American Airlines / Oneworld partner Air Berlin files for bankruptcy

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It was announced today that Air Berlin has filed for bankruptcy.

The short version of the details: They have a loan from the German government to make it until sometime in November (at which point it may or may not cease operations).  Lufthansa is apparently in talks to buy pieces of the ailing airline.  Etihad had been propping up Air Berlin (via investment in its frequent flyer program) but has decided that no longer makes sense to them and will stop doing so.

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If you’re US based, you may have never heard of or flown Air Berlin. But they are part of Oneworld, the alliance that American Airlines belongs to, and they have been an important part of the overall route network in and out of Europe for award travel.  From the US to Europe, you currently have American Airlines’ own metal with its terrible award availability, British Airways, which has great availability but very high surcharges, Finnair, which as of late does not have much US-EU availability (though it can be decent within Europe) and is also pretty far north for onward travel into Europe, Spanish carrier Iberia, which has gotten pretty stingy with transatlantic awards, and Air Berlin, which has hit or miss transatlantic award space as well as good intra-EU award space.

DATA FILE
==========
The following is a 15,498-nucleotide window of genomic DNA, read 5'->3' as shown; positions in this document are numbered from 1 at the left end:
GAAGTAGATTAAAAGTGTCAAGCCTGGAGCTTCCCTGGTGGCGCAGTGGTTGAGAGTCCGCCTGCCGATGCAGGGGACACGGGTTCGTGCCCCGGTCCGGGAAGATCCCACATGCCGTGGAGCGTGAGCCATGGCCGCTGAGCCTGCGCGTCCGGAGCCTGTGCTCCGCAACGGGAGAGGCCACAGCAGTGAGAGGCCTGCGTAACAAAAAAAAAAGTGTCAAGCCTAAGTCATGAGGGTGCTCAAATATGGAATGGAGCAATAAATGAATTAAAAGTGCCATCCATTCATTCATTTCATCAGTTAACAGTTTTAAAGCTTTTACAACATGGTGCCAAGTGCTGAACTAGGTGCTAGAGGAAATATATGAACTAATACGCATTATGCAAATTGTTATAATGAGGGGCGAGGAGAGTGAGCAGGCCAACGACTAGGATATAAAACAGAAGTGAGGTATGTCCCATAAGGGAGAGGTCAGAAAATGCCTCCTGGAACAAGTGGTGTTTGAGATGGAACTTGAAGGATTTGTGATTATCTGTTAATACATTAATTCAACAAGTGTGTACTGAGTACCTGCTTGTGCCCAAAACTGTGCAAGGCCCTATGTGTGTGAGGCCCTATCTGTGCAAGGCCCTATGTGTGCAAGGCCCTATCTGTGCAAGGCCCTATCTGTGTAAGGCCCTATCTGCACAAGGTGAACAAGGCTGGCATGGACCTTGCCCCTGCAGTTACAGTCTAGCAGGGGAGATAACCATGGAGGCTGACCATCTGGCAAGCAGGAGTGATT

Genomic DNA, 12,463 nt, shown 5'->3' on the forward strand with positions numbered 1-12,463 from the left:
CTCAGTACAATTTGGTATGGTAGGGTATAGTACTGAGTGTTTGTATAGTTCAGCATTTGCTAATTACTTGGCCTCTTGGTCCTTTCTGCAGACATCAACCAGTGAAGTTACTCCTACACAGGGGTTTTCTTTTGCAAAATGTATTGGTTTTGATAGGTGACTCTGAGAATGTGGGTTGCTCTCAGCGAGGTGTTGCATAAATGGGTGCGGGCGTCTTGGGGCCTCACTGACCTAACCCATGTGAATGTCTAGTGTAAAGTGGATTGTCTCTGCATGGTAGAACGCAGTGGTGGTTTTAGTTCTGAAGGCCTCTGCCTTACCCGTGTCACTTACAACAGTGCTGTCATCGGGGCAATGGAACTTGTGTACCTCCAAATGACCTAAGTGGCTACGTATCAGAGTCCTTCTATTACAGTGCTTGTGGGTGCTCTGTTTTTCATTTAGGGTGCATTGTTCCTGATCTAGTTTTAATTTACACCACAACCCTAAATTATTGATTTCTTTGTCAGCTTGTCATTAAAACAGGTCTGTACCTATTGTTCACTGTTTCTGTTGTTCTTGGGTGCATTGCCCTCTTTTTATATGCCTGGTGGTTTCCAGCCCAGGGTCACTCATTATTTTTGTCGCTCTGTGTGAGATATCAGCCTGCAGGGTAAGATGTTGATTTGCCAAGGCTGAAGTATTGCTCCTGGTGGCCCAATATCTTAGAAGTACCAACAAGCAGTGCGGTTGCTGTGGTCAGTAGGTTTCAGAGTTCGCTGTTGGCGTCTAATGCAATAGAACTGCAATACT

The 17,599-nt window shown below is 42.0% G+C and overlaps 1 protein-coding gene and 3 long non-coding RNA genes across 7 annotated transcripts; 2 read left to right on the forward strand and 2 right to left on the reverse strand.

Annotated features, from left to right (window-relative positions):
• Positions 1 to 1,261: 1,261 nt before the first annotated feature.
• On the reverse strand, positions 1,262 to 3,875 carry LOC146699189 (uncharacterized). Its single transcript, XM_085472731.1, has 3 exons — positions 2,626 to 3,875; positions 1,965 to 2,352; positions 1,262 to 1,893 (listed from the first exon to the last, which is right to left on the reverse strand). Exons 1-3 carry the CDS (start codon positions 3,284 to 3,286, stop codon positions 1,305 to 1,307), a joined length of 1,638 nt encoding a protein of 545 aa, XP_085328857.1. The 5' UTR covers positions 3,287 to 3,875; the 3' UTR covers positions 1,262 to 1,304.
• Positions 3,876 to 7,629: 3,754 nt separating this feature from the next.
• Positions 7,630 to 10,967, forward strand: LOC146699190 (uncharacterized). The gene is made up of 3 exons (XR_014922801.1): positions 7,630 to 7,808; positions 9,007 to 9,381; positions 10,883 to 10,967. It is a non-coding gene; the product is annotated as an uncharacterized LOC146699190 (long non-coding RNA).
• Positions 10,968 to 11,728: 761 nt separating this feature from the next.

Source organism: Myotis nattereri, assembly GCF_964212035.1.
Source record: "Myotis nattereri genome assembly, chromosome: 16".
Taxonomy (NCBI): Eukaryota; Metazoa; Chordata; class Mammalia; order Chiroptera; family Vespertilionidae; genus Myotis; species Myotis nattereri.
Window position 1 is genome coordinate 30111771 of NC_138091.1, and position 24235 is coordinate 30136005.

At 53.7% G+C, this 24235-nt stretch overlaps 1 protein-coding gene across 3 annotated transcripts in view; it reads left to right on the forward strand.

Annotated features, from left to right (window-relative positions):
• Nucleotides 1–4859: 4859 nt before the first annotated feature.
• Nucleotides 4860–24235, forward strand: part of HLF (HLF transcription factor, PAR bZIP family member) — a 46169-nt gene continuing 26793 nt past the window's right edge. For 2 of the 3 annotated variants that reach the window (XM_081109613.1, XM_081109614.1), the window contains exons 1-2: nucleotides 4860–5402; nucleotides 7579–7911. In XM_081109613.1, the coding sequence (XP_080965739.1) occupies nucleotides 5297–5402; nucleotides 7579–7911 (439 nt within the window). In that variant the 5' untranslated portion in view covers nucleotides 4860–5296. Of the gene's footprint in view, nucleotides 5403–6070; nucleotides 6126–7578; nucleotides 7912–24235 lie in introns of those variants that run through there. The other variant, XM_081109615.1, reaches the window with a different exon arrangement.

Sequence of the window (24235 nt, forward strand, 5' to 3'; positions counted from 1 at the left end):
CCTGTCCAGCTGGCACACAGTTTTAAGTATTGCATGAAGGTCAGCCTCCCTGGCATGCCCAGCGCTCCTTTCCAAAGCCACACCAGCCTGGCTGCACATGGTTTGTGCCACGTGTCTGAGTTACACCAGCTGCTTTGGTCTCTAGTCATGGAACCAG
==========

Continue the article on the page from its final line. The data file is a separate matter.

You can see that the loss of Air Berlin (AB) will mean the loss of a prominent option for using American Airlines AAdvantage miles or British Airways / Iberia Avios (partners with Chase Ultimate Rewards) to get around Europe.

If you have an upcoming Air Berlin flight beyond early November, you’ll want to keep an eye on things. If you booked using your American Airlines miles and they do in fact cease operations, American should go out of its way to open up availability on their own planes to accommodate you but be aware it may involve extra stops.  You’d also be able to cancel for free and get your miles back should your flight no longer exist.